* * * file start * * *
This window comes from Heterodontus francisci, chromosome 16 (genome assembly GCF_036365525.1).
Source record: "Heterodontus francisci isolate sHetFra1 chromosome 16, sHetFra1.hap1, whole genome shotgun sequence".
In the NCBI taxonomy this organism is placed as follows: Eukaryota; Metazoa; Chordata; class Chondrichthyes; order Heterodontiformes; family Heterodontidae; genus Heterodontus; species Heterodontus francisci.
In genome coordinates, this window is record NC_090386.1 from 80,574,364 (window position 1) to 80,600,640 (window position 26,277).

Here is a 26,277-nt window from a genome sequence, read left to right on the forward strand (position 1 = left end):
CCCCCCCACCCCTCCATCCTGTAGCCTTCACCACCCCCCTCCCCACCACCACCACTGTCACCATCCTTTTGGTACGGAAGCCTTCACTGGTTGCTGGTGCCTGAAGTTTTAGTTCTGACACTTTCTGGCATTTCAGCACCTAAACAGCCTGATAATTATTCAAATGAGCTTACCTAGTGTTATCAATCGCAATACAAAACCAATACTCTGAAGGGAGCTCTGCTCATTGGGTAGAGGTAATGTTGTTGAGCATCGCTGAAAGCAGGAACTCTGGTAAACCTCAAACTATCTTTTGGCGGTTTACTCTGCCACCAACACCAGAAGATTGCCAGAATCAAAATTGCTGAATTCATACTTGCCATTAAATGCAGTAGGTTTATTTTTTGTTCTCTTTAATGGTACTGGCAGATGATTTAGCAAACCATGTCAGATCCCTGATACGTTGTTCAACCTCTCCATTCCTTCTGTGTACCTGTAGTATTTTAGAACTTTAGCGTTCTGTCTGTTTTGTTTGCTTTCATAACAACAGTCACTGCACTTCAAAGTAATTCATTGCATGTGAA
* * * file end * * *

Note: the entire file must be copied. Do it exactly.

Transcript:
This window comes from Heterodontus francisci, chromosome 16 (genome assembly GCF_036365525.1).
Source record: "Heterodontus francisci isolate sHetFra1 chromosome 16, sHetFra1.hap1, whole genome shotgun sequence".
In the NCBI taxonomy this organism is placed as follows: Eukaryota; Metazoa; Chordata; class Chondrichthyes; order Heterodontiformes; family Heterodontidae; genus Heterodontus; species Heterodontus francisci.
In genome coordinates, this window is record NC_090386.1 from 80,574,364 (window position 1) to 80,600,640 (window position 26,277).

Here is a 26,277-nt window from a genome sequence, read left to right on the forward strand (position 1 = left end):
CCCCCCCACCCCTCCATCCTGTAGCCTTCACCACCCCCCTCCCCACCACCACCACTGTCACCATCCTTTTGGTACGGAAGCCTTCACTGGTTGCTGGTGCCTGAAGTTTTAGTTCTGACACTTTCTGGCATTTCAGCACCTAAACAGCCTGATAATTATTCAAATGAGCTTACCTAGTGTTATCAATCGCAATACAAAACCAATACTCTGAAGGGAGCTCTGCTCATTGGGTAGAGGTAATGTTGTTGAGCATCGCTGAAAGCAGGAACTCTGGTAAACCTCAAACTATCTTTTGGCGGTTTACTCTGCCACCAACACCAGAAGATTGCCAGAATCAAAATTGCTGAATTCATACTTGCCATTAAATGCAGTAGGTTTATTTTTTGTTCTCTTTAATGGTACTGGCAGATGATTTAGCAAACCATGTCAGATCCCTGATACGTTGTTCAACCTCTCCATTCCTTCTGTGTACCTGTAGTATTTTAGAACTTTAGCGTTCTGTCTGTTTTGTTTGCTTTCATAACAACAGTCACTGCACTTCAAAGTAATTCATTGCATGTGAA